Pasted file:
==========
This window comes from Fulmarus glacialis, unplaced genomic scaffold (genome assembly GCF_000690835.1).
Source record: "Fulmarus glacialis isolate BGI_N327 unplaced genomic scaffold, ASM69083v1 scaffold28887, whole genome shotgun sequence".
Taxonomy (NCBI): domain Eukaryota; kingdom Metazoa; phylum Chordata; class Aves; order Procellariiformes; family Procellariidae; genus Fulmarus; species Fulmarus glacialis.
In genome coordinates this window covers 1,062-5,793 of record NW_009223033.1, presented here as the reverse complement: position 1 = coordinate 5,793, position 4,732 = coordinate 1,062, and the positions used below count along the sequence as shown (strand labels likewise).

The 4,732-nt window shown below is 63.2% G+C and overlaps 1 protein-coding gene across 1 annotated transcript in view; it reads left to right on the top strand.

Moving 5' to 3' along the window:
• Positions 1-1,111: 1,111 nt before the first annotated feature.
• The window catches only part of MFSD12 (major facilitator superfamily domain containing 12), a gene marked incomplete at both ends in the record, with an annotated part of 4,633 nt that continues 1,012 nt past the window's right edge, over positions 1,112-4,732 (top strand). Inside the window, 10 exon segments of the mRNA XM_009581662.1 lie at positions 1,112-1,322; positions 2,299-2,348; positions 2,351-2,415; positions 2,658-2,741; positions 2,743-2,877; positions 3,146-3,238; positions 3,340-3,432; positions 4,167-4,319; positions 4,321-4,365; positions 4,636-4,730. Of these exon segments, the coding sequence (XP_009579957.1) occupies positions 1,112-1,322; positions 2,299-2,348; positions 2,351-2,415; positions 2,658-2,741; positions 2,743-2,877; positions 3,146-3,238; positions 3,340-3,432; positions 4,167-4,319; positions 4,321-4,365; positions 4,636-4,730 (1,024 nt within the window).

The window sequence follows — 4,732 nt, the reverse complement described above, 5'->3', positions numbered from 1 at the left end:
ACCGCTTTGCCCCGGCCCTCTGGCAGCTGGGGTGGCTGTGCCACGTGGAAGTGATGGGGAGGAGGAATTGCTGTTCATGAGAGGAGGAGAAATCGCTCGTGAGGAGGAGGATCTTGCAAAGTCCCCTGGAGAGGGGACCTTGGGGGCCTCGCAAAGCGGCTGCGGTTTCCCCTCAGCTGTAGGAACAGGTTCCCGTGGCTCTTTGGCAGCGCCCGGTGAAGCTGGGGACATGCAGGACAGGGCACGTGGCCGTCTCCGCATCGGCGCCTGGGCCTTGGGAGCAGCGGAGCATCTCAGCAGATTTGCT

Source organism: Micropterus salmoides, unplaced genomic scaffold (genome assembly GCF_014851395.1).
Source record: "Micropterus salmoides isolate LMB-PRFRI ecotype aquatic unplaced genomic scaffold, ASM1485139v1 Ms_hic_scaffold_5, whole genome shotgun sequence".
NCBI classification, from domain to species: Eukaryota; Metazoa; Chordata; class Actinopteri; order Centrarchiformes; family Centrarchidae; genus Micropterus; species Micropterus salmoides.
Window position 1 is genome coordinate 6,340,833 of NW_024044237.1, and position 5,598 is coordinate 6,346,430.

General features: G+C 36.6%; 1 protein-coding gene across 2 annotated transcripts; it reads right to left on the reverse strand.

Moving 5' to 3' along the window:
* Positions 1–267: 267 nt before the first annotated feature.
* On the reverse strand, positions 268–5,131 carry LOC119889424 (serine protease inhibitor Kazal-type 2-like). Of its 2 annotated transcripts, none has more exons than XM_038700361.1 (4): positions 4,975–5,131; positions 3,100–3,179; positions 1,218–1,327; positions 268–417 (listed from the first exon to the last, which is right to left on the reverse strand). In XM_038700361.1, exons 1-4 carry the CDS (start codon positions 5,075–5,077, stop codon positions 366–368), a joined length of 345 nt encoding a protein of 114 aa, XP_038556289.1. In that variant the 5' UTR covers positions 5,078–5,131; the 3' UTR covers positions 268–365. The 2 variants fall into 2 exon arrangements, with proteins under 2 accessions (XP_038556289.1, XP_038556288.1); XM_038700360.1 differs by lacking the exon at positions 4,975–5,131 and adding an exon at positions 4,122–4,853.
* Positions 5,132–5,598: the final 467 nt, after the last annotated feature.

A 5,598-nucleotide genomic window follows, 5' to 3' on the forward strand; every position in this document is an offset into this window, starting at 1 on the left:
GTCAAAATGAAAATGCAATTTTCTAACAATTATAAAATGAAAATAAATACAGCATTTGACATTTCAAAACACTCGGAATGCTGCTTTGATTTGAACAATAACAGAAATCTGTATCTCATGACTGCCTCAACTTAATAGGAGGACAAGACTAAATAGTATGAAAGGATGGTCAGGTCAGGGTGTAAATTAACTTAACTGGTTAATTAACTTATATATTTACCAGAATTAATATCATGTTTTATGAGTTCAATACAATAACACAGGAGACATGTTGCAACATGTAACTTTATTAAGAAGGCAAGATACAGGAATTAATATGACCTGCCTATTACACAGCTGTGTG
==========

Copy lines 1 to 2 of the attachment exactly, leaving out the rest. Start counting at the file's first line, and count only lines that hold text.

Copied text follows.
This window comes from Fulmarus glacialis, unplaced genomic scaffold (genome assembly GCF_000690835.1).
Source record: "Fulmarus glacialis isolate BGI_N327 unplaced genomic scaffold, ASM69083v1 scaffold28887, whole genome shotgun sequence".